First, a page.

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Lifestyle Food and Recipes 09 Apr 2020 Simple but superfood ...

Simple but superfoods

DECCAN CHRONICLE. | RESHMI CHAKARVORTY
Published Apr 9, 2020, 1:55 pm IST
Updated Apr 9, 2020, 1:55 pm IST
Our relationship with food is increasingly an ever-changing one, more so with the advent of globalisation
Ratna Rajaiah
 Ratna Rajaiah

Every household now mostly boasts of exquisite kitchen gadgets although that with increasing waistline owing to increased consumption of unhealthy food.

But it’s during the COVID-19 lockdown, when people are restricted in their food intake because of availability, when the recently published book Secrets of Health from the Indian Kitchen by Ratna Rajaiah rises to the occasion.

 

The book gives an excellent insight to superfoods that can be easily found in the Indian kitchen. Along with the many unique recipes in it, Ratna, the author talks about the various benefits of ingredients such as curry leaves, bananas, potatoes and rice even.

Keeping it traditional

Ratna has had an amazing career, working with Shekhar Kapur. She even went on to direct Meri Awaz Suno, a singing talent contest produced by Yash Chopra’s television software company. In addition, she had a long stint working in the advertising industry.

So how did the book come into being, we ask the author. “I used to write a Sunday column in a newspaper, which went back to our roots and covered a whole host of related subjects, from the significance of lighting a diya and the meaning of namaskaram to the importance of knowing your mother tongue and why we need to reconnect with foods that have been grown, made and eaten locally for centuries,” says Ratna.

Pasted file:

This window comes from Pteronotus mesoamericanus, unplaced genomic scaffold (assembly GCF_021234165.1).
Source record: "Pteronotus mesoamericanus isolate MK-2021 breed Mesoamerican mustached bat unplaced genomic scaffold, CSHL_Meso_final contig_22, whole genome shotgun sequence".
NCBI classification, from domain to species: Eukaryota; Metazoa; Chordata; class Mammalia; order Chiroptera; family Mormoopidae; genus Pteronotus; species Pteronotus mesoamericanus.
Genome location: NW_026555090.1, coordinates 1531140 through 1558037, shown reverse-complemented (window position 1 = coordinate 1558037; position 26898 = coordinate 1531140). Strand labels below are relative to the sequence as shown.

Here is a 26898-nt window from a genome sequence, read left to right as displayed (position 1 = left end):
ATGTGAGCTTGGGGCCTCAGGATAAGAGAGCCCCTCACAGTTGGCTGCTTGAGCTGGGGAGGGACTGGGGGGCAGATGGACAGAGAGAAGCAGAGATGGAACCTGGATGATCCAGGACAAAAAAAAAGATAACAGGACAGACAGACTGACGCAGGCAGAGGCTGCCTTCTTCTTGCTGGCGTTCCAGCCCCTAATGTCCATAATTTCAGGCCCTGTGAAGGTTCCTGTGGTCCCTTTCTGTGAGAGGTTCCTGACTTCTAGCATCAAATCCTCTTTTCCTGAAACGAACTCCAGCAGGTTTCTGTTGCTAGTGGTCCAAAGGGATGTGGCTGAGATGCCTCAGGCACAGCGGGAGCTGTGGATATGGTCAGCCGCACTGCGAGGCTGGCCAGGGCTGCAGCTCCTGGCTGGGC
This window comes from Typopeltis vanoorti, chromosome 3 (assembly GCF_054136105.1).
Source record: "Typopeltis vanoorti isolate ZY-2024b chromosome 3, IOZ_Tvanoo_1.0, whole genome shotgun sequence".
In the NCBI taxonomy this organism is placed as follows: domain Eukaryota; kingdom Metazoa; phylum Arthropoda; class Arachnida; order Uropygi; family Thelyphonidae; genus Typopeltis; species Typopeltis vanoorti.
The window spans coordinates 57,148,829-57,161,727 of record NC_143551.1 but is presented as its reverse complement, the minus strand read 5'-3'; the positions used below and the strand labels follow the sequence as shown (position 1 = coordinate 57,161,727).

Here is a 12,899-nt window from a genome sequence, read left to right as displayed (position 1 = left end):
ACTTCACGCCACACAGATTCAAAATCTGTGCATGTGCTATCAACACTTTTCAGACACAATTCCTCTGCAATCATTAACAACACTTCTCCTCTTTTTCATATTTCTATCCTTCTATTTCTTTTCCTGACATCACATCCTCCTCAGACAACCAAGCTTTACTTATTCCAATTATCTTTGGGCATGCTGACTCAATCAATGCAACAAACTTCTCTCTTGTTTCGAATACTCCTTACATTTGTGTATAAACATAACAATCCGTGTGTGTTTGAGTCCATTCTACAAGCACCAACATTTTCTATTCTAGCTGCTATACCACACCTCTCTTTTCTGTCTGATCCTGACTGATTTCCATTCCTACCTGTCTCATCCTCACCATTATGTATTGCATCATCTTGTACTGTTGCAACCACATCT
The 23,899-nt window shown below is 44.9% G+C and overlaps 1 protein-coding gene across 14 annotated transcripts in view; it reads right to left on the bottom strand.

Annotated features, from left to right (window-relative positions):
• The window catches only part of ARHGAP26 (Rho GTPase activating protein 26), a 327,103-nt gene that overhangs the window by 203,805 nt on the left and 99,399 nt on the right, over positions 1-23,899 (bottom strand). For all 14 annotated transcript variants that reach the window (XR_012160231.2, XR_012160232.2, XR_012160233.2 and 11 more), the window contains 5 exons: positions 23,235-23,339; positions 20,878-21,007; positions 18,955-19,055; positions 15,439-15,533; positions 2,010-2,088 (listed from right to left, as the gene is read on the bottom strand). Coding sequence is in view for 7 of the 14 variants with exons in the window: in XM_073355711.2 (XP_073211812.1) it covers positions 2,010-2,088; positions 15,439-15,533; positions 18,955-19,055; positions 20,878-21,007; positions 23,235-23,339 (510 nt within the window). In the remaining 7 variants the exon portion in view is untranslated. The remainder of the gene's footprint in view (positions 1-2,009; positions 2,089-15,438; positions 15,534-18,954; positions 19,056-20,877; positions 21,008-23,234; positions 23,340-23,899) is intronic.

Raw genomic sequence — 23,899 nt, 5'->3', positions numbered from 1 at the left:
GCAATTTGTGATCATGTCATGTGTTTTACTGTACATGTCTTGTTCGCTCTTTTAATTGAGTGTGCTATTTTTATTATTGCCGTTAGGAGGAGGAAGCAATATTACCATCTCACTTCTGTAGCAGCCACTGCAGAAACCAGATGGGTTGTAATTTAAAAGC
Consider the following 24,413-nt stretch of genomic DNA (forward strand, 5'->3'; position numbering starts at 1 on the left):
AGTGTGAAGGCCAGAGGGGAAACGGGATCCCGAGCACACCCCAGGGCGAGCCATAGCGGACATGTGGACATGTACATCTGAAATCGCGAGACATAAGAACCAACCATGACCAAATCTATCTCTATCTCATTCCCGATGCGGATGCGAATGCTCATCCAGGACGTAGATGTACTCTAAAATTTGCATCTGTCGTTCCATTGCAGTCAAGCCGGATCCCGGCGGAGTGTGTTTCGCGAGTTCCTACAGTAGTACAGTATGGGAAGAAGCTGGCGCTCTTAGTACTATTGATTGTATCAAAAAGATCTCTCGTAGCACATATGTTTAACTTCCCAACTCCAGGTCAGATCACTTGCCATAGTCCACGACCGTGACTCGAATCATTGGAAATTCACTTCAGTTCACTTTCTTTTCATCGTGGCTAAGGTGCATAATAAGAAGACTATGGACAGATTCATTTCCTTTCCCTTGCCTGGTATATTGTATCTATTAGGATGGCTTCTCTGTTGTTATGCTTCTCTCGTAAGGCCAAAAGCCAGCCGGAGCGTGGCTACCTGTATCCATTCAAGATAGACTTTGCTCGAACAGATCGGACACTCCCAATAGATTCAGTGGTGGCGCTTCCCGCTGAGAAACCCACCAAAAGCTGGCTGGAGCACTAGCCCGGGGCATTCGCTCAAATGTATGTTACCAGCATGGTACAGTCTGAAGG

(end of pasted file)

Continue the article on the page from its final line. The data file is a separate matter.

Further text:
“This caught the eye of my publisher Westland Books and they approached me to use these articles to put together a book on these foods. That was the genesis. The main work of researching and writing was already done because these were published articles, but the process of editing and formatting took over a year.”

While for most authors writing a book is often filled with multiple challenges, for Ratna the only challenge was to learn how to edit and format her articles into a book format  a process she began enjoying once she got a hang of it.

Making stars of superfoods

Secrets of Health from the Indian Kitchen mentions quite a few interesting facts and recipes, the entire credit for which Ratna gives her mother and grandmother, “ajji”.

Pointing out her favourites from all the superfoods mentioned in the book she shortlists rice, ghee, mango, jackfruit, jaggery, coconut and curd.

Then she talks about superfoods that the West is now discovering while we Indians, who had used it for ages, have started forgetting.

“Indian doctors, nutritionists in particular and leading chefs must focus on these superfoods rather than on what’s trending in the West. While many are already doing it, many more should come forward,” says Ratna.

Presently, Ratna wants to release the book in all the major Indian languages, including Hindi, Tamil and her mother tongue Kannada

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